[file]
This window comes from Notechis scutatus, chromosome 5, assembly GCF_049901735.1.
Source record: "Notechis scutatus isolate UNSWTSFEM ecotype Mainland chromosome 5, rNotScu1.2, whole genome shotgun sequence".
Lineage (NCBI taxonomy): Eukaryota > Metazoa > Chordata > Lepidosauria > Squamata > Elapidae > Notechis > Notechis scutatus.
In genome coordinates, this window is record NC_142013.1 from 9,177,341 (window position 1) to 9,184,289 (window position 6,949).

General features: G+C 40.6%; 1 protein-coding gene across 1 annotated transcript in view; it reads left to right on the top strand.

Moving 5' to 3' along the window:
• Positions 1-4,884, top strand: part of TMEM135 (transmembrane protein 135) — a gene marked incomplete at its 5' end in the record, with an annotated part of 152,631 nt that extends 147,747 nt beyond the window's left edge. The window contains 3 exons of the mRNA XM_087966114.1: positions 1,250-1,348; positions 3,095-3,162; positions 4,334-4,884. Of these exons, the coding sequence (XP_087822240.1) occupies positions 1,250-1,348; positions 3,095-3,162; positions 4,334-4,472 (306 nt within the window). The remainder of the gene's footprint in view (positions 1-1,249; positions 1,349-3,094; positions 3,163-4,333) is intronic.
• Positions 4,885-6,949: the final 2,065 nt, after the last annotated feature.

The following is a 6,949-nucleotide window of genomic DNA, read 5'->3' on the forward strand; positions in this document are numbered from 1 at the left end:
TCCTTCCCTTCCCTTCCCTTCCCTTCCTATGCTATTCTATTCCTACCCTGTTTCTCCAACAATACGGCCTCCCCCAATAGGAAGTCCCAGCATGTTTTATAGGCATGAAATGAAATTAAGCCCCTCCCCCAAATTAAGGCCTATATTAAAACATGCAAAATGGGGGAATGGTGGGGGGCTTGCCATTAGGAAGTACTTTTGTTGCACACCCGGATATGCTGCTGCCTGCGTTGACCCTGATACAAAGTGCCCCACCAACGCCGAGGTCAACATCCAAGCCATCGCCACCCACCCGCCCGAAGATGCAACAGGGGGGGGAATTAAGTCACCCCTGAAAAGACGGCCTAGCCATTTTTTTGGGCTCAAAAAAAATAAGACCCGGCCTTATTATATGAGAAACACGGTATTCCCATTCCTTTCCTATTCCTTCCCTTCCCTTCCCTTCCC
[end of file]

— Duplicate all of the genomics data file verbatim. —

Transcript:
This window comes from Notechis scutatus, chromosome 5, assembly GCF_049901735.1.
Source record: "Notechis scutatus isolate UNSWTSFEM ecotype Mainland chromosome 5, rNotScu1.2, whole genome shotgun sequence".
Lineage (NCBI taxonomy): Eukaryota > Metazoa > Chordata > Lepidosauria > Squamata > Elapidae > Notechis > Notechis scutatus.
In genome coordinates, this window is record NC_142013.1 from 9,177,341 (window position 1) to 9,184,289 (window position 6,949).

General features: G+C 40.6%; 1 protein-coding gene across 1 annotated transcript in view; it reads left to right on the top strand.

Moving 5' to 3' along the window:
• Positions 1-4,884, top strand: part of TMEM135 (transmembrane protein 135) — a gene marked incomplete at its 5' end in the record, with an annotated part of 152,631 nt that extends 147,747 nt beyond the window's left edge. The window contains 3 exons of the mRNA XM_087966114.1: positions 1,250-1,348; positions 3,095-3,162; positions 4,334-4,884. Of these exons, the coding sequence (XP_087822240.1) occupies positions 1,250-1,348; positions 3,095-3,162; positions 4,334-4,472 (306 nt within the window). The remainder of the gene's footprint in view (positions 1-1,249; positions 1,349-3,094; positions 3,163-4,333) is intronic.
• Positions 4,885-6,949: the final 2,065 nt, after the last annotated feature.

The following is a 6,949-nucleotide window of genomic DNA, read 5'->3' on the forward strand; positions in this document are numbered from 1 at the left end:
TCCTTCCCTTCCCTTCCCTTCCCTTCCTATGCTATTCTATTCCTACCCTGTTTCTCCAACAATACGGCCTCCCCCAATAGGAAGTCCCAGCATGTTTTATAGGCATGAAATGAAATTAAGCCCCTCCCCCAAATTAAGGCCTATATTAAAACATGCAAAATGGGGGAATGGTGGGGGGCTTGCCATTAGGAAGTACTTTTGTTGCACACCCGGATATGCTGCTGCCTGCGTTGACCCTGATACAAAGTGCCCCACCAACGCCGAGGTCAACATCCAAGCCATCGCCACCCACCCGCCCGAAGATGCAACAGGGGGGGGAATTAAGTCACCCCTGAAAAGACGGCCTAGCCATTTTTTTGGGCTCAAAAAAAATAAGACCCGGCCTTATTATATGAGAAACACGGTATTCCCATTCCTTTCCTATTCCTTCCCTTCCCTTCCCTTCCC